There are many reasons to love mutoscopes, from nostalgia to mechanical beauty, but any expensive niche medium competing with less expensive and widely available systems must have a design rationale and purpose in it’s own right beyond the purely aesthetic. Within the context of the art world mutoscopes have a place as more than a curiosity- they are a solution to a real problem facing animators like Fernando.
Fernando Renes is an animator but his drawings don’t move. All of his animations are digital movies of static drawings one degree removed from his works on paper. If you want to see his work, you’ll have to go to a gallery or museum showing them, because Fernando’s income is dependent on the sales of limited editions his animations. He can’t just post a video to YouTube, it would devalue the work of his collectors. Online and in print there are plenty of stills from his work, but you can’t see any reproduction of his finished pieces anywhere outside of a gallery.
This is problematic for Fernando and other animators in the fine art world, as well as for the art world in general. Painters can be known by their prints- I don’t have to fly to Paris to have seen the Mona Lisa- because prints don’t devalue the originals. But animators’ drawings don’t move, only the movies of their drawings do (Harry Smith, Stan Brackage, and other film scratchers excepted). The “original” is always a print, and the number of prints must be severely limited to control their value so the artist can make a living.
Animators are therefore marginalized within the fine art world. Their work is the hardest to see, so fewer people know of them than artists in other media. Critics, students, and art lovers can’t sit with the work and come to know it they way they can when good prints exist. As a result, the entire field lacks a sense of history and development.
Large-scale mutoscopes can address this problem for Fernando and other animators that draw animations frame by frame. A mutoscope is a circular flip book with it’s pages radiating out from a central binding, played in a mechanical player. Traditionally they were used for photo reproduction of short peep show movies. The Mutoscope for Fernando is for original drawings, and so must be substantially larger (4″ x 3″ drawing area) than a traditional mutoscope (1 7/8″ square). The Mutoscope for Fernando can accept reels of original drawings from 500 to 2500 frames in length, or 30 seconds to 3 minutes, playing back at 8-16 frames per second.
By drawing directly into mutoscope reels, Fernando can make his original drawings move, creating an original object bearing his mark as an artist that is also an animation. Since it is an original, “prints” may be made from it- movies of the machine in action- that have the same relationship that paintings bear to prints. My hope is that mutoscopes can bring the same level of study and distribution to Fernando’s animation that paintings currently enjoy, strengthening the art world and widening his audience.
Lots more to come, but I finished the Mutoscope 2 weeks ago… been totally buried in work. Now in Oberlin, OH for one more week, Philly next weekend, then Wellesley/Boston ’till 30th, New Years in New York, Portland, OR on Jan 5th.
Between coats of paint and sealer, waiting for the last epoxy bonds to take hold, and tweaking the Mutoscope’s tripod I’ve played around with small mutoscope reels. Last year I tried making one out of paper with a craft knife, but the accuracy of a knife and flimsiness of paper got the better of me.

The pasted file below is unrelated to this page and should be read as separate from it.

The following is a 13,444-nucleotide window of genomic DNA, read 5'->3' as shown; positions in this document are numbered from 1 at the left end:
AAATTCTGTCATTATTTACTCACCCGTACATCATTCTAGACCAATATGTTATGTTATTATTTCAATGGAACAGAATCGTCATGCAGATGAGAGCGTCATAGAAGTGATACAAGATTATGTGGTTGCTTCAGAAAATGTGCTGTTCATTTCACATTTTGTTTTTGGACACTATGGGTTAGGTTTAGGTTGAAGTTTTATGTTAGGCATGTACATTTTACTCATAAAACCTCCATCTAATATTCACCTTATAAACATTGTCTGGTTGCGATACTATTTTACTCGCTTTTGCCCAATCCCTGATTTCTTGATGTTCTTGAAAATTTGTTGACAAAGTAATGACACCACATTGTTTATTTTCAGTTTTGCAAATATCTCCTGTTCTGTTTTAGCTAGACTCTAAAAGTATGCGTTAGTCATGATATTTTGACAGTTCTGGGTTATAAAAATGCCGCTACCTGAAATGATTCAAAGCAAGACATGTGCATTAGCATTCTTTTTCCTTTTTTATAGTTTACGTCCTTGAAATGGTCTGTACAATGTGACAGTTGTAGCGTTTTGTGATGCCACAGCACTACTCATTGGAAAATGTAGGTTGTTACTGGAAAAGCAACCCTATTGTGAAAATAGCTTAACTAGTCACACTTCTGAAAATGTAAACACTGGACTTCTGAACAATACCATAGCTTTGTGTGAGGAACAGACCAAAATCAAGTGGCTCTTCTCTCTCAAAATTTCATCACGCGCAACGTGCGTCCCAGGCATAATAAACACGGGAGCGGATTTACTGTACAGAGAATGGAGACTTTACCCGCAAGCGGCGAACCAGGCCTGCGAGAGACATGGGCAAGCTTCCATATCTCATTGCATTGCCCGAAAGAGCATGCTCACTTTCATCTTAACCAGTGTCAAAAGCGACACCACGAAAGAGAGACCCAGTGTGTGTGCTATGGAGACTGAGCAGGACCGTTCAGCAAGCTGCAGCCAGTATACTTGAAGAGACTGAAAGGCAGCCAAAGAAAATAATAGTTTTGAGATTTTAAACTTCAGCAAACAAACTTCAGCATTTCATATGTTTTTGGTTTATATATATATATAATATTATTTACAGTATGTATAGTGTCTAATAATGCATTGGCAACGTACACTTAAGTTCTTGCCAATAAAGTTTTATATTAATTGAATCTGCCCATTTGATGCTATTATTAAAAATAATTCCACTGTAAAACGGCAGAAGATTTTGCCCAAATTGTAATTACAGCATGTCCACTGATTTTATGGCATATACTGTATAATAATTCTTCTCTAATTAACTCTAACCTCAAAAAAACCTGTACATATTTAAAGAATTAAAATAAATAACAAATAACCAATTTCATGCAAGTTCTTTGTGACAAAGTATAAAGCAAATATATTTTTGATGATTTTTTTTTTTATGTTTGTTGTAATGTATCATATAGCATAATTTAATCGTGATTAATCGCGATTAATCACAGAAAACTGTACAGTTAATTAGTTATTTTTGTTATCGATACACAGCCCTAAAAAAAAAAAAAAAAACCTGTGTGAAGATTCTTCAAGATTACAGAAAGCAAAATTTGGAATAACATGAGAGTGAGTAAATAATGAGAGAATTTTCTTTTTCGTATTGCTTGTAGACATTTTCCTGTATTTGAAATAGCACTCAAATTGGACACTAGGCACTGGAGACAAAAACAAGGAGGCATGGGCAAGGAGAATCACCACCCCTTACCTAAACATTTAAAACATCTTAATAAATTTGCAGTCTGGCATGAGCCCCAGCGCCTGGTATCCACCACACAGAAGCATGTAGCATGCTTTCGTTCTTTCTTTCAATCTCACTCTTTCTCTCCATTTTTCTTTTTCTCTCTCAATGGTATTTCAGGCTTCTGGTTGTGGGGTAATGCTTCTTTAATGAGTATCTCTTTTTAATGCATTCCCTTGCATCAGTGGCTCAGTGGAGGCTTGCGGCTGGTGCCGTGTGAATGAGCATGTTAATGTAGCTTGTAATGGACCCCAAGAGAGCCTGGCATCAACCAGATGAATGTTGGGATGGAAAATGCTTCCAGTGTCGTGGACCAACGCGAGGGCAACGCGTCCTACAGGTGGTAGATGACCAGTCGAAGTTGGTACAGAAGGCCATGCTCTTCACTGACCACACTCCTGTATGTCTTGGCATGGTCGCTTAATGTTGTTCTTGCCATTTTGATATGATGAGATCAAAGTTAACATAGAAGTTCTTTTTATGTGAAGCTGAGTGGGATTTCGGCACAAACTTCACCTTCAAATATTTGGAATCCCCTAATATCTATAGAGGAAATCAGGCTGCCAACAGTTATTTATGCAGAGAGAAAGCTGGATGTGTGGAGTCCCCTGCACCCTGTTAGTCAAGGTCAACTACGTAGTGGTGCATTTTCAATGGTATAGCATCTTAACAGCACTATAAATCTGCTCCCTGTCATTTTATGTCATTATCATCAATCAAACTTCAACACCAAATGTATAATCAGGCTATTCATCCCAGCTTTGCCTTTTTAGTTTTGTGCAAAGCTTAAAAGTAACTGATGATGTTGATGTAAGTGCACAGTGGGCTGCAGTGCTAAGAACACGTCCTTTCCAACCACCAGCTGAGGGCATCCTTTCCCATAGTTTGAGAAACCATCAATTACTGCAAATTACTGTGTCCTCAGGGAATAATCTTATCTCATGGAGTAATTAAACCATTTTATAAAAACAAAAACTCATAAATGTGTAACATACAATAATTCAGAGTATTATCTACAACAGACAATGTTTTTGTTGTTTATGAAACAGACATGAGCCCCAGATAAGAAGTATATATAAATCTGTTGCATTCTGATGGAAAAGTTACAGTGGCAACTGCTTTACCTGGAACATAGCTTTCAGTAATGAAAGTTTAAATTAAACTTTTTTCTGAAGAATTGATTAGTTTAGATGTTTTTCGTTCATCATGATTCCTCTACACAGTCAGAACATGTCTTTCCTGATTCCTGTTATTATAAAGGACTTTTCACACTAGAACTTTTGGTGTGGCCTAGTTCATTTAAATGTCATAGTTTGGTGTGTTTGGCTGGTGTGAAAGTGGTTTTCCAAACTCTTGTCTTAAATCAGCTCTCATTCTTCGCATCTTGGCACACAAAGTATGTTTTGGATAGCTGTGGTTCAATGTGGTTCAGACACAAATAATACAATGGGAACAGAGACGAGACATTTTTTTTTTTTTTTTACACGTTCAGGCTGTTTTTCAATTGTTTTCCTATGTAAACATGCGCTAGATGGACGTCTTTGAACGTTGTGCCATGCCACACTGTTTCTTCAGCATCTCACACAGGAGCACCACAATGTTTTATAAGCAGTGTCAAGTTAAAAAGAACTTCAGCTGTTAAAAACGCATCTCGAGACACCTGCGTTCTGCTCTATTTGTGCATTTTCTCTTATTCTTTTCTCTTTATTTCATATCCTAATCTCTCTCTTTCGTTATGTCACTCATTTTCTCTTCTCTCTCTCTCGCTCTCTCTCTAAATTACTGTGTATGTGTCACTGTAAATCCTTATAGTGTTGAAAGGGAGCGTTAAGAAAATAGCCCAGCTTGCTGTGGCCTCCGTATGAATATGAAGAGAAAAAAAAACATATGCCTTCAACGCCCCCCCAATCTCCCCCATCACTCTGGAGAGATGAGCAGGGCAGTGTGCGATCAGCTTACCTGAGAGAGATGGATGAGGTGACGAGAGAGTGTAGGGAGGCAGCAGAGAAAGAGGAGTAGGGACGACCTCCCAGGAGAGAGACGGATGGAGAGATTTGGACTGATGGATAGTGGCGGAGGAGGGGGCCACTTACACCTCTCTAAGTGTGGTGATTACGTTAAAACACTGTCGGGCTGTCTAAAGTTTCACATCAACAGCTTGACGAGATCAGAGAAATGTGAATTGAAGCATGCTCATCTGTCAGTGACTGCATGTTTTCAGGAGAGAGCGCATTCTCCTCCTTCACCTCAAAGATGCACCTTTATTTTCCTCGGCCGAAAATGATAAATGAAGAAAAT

Now, with the help of Matt, and Raphael, and especially Kelly at NYC Resistor‘s craft night I cut a 500-card capacity hub based on the original dimensions of the Kinora. Wonderfully meta: the Kinora hub is laser cut out of spare Mutoscope cards. A miniature mutoscope manufactured from a super-sized one. If I can dig up the material and machine time I’ll cut enough cards to fill it. Or you could make your own (here’s the .ai file).
Kris de Decker produces some of the most insightful and well-researched articles on technology anywhere on the internet. He has a simple premise- novel “high-tech” solutions aren’t always that great. Don’t give up on established, simple, and efficient solutions to human problems. He just linked back to me when I pointed him to KMODDL, and I wanted to share some stuff he’s posted, since it’s been sitting in my “to post” folder since August:
Kris often finds works from another age whose techno boosterism is familiar, but whose object is odd to a contemporary reader. From the height of airship mania ( Zeppelin’s commercial air transport service was established a year later) and before airplanes proved themselves in the skies, Airships Past and Present (1908) is a fantastic snapshot of globalized tinkering and ingenious innovations:
In 1792, Uyton de Morveau recieved official instructions from Napoleon to develop military balloons. Morveau developed a team with chemist Lovoisier and physicist Coutelle, and together they developed a novel hydrogen generator that used a hot iron with steam passing over it, and a novel means of sealing silk balloons with 5 layers of linseed oil based varnish. The varnish was particularly effective, holding hydrogen in the balloon for upwards of 2 months, but the recipe is lost to history. The envelope of a hydrogen balloon capable of carrying 2 passengers to 1600ft would weigh only 180-200lbs, in line with early 20th century numbers (134).
My favorite balloon of the period, the Parseval-Sigfeld, featured with hard numbers on wind speed (66ft per second). Parseval invented the “sausage” balloon design that once refined was deployed by Germany, France, and to great effect Belgium in WWI. But this text is of course from before the war (209, 211, 274).